by Aaron Humphrey The fifth annual Comics and Medicine conference kicked off today at the Johns Hopkins Medical Campus in Baltimore, which raises the question: how did one of the world’s most prestigious institutes for medicine and research wind up hosting a conference about comics?? Back in 2010, The Beat covered the first […]
According to a French press release, and Google translate, manga master Jiro Taniguchi will be one of the main guests for the 42nd Festival du Angoulême in January and will have the first major European exhibition of his work there. Taniguchi is the author of such highly regarded series as The Walking Man, A Distant […]
As we reported the other day, in 2015 Wizard’s convention schedule is expanding even more, and they are adding nine new territories in 2015, including San Jose, Calif.; Fort Lauderdale, Fla.; Cleveland, OH Raleigh, N.C.; Indianapolis, IN Las Vegas, NV Des Moines, Iowa; Madison, Wis.; Greenville, S.C. Additional cities (new and returning) may also be […]
The entire comics industry wants to go humble! Humble Bundle that is! Yet another publisher has signed up for this service which allows readers to pay what they wish to download a bunch of ebooks, while supporting charity, This time the publishers is Dynamite, and they have over 120 books up for grabs—the biggest comics […]
Thanks to the success of his TWO Star Wars series—”Goodnight Darth Vader” has been on the bestseller list for weeks, and his Jedi Academy is a hit series for Scholastic—Jeffrey Brown has become one of the most successful contemporary cartoonists. But before he hit with Star Wars, he was making kids and adults laugh with […]
By Matt O’Keefe Jim Zub has been on a tear since Skullkickers debuted in 2010. In four years he’s gone on to establish himself as writer of properties such as Pathfinder, Samurai Jack, and Disney Kingdoms: Figment. Now he’s going back to his creator-owned roots with Wayward, a comic book series from Image with Steve Cummings about a group of […]
Every year seems to bring an eagerly awaited, long brewing graphic novel by an industry master — and in 2015 that book looks to be Scott McCloud’s The Sculptor, which has been in the works for years and years. It’s currently slated to be released in February, and USA Today has the first look at the cover as well as some chat from McCloud on the subject matter:
Locust Moon Comics in Philadelphia has been putting together ran all-star anthology celebrating Winsor McCay’s LIttle Nemo with contemporary artists going nuts artistically. The above strip by David “Mouse Guard” Petersen is but one example of many jaw-droppers. The Kickstarter for the book launched Monday and has already been funded, but you will probably want a copy of it, anyway. Here some more art just to add to the persuasion.
I’ve been hearing a lot of conspiracy theories of late about DC, and some of them involve their participation/royalties system. In addition for quite a while, people have been complaining about the fact that colorists aren’t eligible for royalties—and neither are digital-first comics.
But that is changing. I understand a letter has just gone out to DC creative folks announcing a complete overhaul of the DC royalty system. For the first time colorists will be eligible for royalties and will get cover credit. And digital first will also be eligible for royalties. Little things like direct deposit and electronic vouchering will also be available.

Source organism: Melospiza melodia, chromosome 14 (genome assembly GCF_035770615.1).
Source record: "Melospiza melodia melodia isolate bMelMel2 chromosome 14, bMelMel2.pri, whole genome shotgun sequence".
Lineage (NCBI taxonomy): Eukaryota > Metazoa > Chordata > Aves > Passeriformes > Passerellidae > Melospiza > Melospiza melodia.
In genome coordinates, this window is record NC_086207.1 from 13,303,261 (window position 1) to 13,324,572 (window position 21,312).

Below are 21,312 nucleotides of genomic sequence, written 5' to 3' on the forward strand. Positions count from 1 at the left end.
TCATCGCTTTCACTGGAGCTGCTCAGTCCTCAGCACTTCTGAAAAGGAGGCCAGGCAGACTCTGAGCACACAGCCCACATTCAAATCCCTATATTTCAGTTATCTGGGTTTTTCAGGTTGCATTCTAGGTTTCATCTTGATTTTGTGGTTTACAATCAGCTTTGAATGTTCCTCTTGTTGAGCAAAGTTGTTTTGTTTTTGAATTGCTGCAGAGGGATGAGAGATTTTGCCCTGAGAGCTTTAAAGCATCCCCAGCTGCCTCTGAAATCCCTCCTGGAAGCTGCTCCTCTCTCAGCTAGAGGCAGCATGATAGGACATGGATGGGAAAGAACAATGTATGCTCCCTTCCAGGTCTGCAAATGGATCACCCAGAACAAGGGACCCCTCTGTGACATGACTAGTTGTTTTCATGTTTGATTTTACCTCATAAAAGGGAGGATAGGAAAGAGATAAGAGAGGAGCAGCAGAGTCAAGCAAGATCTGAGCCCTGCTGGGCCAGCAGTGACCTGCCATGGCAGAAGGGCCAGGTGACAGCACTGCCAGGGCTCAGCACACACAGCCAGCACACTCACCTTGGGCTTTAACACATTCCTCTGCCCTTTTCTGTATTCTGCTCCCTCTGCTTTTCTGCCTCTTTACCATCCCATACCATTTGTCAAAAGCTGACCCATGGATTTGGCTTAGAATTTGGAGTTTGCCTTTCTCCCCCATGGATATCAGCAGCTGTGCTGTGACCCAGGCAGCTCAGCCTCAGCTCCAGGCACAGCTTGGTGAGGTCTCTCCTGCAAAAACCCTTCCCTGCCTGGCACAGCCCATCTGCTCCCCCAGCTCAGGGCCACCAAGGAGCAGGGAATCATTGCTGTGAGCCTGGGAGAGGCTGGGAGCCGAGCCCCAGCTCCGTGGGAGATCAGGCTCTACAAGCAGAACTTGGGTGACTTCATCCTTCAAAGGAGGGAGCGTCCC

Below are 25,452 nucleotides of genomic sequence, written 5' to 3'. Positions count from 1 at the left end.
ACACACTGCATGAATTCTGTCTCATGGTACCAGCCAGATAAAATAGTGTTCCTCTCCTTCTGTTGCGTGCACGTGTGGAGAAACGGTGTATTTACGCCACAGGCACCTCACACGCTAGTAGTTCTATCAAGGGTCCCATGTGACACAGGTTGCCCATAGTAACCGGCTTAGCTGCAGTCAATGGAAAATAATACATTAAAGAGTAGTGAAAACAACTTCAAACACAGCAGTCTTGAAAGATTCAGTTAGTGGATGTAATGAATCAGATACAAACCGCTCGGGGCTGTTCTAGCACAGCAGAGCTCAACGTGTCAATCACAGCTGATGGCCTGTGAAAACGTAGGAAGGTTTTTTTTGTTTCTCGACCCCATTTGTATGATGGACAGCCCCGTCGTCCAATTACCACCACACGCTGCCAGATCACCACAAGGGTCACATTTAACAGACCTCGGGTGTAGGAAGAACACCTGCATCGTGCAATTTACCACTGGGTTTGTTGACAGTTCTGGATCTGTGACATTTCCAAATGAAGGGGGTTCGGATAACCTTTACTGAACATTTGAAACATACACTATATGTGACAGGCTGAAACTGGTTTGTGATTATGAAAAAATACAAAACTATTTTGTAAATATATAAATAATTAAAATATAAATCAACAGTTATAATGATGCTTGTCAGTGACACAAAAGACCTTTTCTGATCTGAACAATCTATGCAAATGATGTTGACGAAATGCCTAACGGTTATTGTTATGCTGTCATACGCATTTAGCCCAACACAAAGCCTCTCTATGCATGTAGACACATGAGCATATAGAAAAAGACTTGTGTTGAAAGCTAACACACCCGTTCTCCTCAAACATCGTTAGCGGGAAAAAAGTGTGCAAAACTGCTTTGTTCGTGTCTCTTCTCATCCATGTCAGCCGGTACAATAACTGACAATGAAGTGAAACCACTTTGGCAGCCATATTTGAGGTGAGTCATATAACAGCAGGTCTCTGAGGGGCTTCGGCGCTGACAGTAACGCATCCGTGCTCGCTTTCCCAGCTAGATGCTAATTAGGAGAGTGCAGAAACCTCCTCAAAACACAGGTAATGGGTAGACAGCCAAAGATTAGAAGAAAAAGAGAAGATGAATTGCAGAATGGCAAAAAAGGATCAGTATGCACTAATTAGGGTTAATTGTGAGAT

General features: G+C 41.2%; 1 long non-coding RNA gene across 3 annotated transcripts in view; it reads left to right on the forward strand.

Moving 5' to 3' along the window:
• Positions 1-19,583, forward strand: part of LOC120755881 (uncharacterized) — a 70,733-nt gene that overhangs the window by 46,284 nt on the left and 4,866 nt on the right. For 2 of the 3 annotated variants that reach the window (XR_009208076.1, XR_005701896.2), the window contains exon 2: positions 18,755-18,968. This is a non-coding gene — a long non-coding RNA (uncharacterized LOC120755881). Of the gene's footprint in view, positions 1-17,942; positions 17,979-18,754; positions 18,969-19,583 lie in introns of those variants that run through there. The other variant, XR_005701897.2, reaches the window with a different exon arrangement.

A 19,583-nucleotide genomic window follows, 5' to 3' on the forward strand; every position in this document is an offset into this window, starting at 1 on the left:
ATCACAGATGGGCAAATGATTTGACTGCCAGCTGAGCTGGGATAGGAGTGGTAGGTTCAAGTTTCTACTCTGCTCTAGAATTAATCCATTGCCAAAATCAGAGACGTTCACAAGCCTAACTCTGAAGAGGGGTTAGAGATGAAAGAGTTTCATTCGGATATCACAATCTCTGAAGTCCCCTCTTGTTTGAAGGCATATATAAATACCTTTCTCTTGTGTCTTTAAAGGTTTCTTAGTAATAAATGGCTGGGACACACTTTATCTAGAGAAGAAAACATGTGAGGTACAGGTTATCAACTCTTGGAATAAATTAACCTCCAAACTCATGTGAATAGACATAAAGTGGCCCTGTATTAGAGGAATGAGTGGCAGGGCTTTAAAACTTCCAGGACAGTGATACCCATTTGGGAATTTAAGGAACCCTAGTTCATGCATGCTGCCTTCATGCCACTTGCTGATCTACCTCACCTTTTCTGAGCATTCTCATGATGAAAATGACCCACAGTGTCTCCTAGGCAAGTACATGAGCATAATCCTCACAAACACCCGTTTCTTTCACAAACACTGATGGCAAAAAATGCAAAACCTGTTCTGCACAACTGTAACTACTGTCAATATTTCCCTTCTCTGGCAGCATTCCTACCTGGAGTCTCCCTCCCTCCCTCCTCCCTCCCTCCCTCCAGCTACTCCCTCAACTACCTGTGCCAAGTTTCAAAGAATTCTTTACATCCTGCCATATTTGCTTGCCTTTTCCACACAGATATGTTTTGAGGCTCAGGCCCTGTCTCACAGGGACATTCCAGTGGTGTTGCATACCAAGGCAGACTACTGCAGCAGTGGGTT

Original Sin is Marvel’s big new event and it debuted at 147k and then dropped down to 92k. But is that good for a major event book? For fun I pulled the numbers for #1 issues of the last several big event books from Marvel to see how Original Sin stacks up. As you can see out of these 7 books it ranks 5th. I did better than Siege and Fear Itself, but worse than Age of Ultron, AVX, Secret invasion or Civil War. Two other interesting trends to note is that events have become more frequent and sell worse. I cherry picked these events because they fell around the same time of year as Original Sin and were Avengers-focused, but the last few years have been very event heavy and sales have been dropping overall on these events. They are still the best-selling books of their month generally but Marvel has yet to recapture the excitement and sales of Civil War.
by Brandon Schatz There was a piece hovering around the comics internet this weekend about the industry’s supposed need of more shit-talkers. It was an interesting and well-intentioned conversation, but the premise was flawed from the start. The industry doesn’t need destructive forces. It currently has its fill of that. What the industry needs is […]
Word on the street is that Valiant has a lot of new stuff coming down the pike, and perhaps to run the paving machine for both the street and the pike, they’ve promoted Warren Simons to Editor-in-Chief. His previous title was Executive Editor. Since the company’s relaunch in 2011, Wimons has been in charge of book including X-O Manowar, Harbinger, Bloodshot, Archer & Armstrong, Unity, Rai, and more. In his new role as Editor-in-Chief, Simons will continue to preside over all day-to-day operations of Valiant’s editorial department, and manage Valiant’s growing editorial team, which was just boosted by the addition of former DC assistant editor Kyle Andrukiewicz. CBR has the promotion interview that has a nice snapshot of Valiant’s progress so far:
While I try to point out aspects of good design some consider objective, art as a whole is pretty subjective. It’s unavoidable that the covers I pick each week reflect my personal tastes and biases. Every now and then someone will point out a cover that makes me think “how did I overlook that?” For example, […]
Coming out of BotCon this past weekend — the big Transformers confab—there was a bit of news about the comics series, including the news that Mairghread Scott and Sarah Stone will be back with a second Windblade mini because the first one did so well.